Platfora has introduced what it describes as the first in-memory business intelligence platform for Hadoop. The company unveiled its product, which is now in beta, at the Strata + Hadoop World Conference in New York. It will go GA in Q1 2013. “There is a lot of excitement out there among our early customers as well as the Hadoop distribution companies and other systems vendors,” Ben Werther, founder and CEO, Platfora, tells 5 Minute Briefing. "They all recognize that Hadoop is this incredibly promising technology," he notes, but having to build data marts in between and have connectors is a bottleneck, and so they are "very supportive and see us as complementary."
Platfora enables users to change their business intelligence questions without involving teams of IT staff to re-organize a data warehouse. Because it allows users to determine the questions after data is collected, the company says it essentially eliminates the need for a data warehouse or ETL (extract, transform, and load) software.
Werther likens Hadoop to a “huge cardboard box” that you can throw all the data at, but then using that data is difficult. The conventional wisdom today says you need to hire data scientists who can sift through the box of data, but, he says, “The problem isn’t finding those developers; the problem is that the platform technologies are missing. And so what we do is we complete the stack above Hadoop in a way that everyday business users - product managers, finance people, marketers - can interact with that data.”
Platfora transforms raw data in Hadoop into interactive, in-memory BI without the need for a traditional data warehouse, and end users are presented with a web-based analysis interface using HTML5 technology. Platfora works by pulling data out of Hadoop into an in-memory data processing engine.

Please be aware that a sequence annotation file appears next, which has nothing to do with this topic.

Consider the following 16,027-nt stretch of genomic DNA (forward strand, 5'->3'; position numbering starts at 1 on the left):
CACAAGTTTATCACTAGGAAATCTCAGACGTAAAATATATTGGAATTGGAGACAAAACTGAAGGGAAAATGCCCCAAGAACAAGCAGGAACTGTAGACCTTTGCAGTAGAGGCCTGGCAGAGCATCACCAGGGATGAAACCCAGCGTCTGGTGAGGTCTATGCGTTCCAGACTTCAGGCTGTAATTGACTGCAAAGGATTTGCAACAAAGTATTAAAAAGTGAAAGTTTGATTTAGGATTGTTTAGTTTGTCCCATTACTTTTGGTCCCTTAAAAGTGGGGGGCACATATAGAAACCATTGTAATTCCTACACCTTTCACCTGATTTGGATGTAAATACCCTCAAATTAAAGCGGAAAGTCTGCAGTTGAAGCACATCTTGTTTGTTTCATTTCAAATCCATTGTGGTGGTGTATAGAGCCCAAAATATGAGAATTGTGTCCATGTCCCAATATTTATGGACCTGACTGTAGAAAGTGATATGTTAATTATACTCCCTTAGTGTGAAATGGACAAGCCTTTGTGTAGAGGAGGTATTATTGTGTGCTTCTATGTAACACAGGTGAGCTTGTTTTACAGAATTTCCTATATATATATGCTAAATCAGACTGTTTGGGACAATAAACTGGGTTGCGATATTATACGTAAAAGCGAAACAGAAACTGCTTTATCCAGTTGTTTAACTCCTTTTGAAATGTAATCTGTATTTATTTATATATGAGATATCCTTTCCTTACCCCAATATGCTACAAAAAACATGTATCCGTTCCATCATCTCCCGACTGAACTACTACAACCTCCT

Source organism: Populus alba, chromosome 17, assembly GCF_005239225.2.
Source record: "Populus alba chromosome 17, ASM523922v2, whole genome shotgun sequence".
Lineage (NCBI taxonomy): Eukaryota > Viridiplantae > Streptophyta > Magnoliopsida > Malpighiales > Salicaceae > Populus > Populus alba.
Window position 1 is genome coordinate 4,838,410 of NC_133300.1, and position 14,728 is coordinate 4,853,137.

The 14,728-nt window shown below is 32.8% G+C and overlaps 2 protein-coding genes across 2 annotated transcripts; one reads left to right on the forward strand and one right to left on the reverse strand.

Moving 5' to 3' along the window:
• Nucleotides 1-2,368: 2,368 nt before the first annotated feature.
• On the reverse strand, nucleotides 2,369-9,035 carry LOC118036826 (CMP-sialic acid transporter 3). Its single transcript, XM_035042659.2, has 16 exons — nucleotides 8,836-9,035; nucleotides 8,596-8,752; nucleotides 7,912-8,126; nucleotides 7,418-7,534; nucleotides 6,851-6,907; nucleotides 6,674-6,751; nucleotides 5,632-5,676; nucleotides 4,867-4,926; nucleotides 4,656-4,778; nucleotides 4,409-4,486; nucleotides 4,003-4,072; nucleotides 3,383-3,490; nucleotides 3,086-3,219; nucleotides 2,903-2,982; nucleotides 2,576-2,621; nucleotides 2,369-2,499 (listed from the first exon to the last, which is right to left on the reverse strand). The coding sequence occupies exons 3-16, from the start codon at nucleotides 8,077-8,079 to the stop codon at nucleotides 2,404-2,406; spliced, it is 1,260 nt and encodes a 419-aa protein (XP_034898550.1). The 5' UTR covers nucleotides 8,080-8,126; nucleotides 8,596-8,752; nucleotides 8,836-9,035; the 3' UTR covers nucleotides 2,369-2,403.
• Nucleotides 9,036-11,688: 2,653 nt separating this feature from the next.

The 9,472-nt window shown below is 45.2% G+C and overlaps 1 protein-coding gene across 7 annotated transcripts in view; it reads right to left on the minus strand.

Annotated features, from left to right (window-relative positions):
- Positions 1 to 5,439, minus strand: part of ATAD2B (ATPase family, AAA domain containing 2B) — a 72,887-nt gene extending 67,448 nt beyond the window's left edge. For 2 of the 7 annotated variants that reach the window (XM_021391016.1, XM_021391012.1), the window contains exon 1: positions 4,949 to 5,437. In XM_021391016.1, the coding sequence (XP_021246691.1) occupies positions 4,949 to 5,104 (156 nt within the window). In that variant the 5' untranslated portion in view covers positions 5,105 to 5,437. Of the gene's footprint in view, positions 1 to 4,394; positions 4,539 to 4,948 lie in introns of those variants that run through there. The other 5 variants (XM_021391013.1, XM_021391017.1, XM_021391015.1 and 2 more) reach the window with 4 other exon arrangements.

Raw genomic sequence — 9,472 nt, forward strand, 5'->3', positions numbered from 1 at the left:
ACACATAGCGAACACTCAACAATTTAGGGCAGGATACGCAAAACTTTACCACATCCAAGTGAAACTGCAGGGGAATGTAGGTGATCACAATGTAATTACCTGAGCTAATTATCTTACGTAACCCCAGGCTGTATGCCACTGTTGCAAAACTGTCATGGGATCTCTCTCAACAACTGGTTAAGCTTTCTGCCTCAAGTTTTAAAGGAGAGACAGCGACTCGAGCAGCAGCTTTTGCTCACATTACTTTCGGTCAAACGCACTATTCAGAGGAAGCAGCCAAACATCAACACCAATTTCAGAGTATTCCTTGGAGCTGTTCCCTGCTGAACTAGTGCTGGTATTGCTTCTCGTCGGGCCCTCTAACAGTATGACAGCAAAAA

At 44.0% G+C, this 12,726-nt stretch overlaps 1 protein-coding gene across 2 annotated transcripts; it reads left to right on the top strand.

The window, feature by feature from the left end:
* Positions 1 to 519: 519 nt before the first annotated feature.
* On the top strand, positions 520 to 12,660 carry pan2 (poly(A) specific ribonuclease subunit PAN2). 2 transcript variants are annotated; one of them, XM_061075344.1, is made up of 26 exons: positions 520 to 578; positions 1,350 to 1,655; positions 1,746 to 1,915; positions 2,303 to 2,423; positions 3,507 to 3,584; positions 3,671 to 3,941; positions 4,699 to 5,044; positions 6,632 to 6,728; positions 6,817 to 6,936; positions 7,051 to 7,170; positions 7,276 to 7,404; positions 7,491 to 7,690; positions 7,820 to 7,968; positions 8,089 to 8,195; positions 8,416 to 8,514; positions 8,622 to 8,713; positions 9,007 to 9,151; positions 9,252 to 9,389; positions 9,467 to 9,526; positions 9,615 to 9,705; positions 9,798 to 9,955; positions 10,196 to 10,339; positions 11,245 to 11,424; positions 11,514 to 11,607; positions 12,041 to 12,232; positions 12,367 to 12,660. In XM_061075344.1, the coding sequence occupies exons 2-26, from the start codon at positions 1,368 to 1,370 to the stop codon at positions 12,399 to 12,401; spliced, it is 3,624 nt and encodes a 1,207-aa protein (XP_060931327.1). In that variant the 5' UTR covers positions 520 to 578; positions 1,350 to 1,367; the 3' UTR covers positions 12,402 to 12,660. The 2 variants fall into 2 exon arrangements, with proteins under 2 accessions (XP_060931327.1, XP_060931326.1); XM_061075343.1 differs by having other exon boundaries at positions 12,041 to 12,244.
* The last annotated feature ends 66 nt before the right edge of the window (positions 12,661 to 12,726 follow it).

The software installs on one or more servers that sit next to a Hadoop cluster. It interacts with the Hadoop cluster via standard interfaces and Platfora supports all of the major distributions, including Cloudera, MapR, Hortonworks, and Amazon’s Elastic MapReduce. “Whatever Hadoop distribution the customer is using, we can point at it directly,” says Werther.
According to the company, Platfora’s biggest innovation lies in how the layers work together seamlessly. It automatically refines the in-memory data based on the questions being asked by end users.
“For dimensional data, hot plugging out to customer systems of record and things like that, we support doing that automatically via standard ODBC and JDBC-type connections and that is all relatively small data on the side,” says Werther. “For any of the big data aspects of this, the way this is trending is that all of the data that going to those other systems is increasingly also being fed into Hadoop - that doesn’t mean that those other systems will go away, but it means that the customers we are talking to understand that they can push that data into Hadoop as well and they can be deriving value from that data using our tool and our platform and not have to do data integration and ETL and all the custom processes that they have to today. We think that is a much cleaner approach.”
In fact, he says, “Most of the data we see is a mix of truly structured or semi-structured data like log records or JSON records and so on. There is obviously unstructured data that goes into Hadoop but I think people underestimate the ability to put real structured and semi-structured data in there and drive interactive visualization and BI from that in a way that works as well and is much more flexible and more rapid to deploy than trying to go model it out and do it in the traditional relational way.”
According to Werther, unless businesses can explore and interact with their big data in a timely manner, the promise of Hadoop is lost. “What we do that is different from anyone else out there is that we transform Hadoop from this slow batch engine into a platform for sub-second interactive business intelligence and analytics,” he says. “Literally within hours of installing our software, these business users are building dashboards, building visualizations, exploring and deriving insights from all of this data that they have collected in Hadoop in ways that were not possible before. And there is nothing out there that does this today in anything close to the way we do."
Platfora is funded by Andreessen Horowitz, Sutter Hill Ventures and In-Q-Tel. For more details, visit www.platfora.com.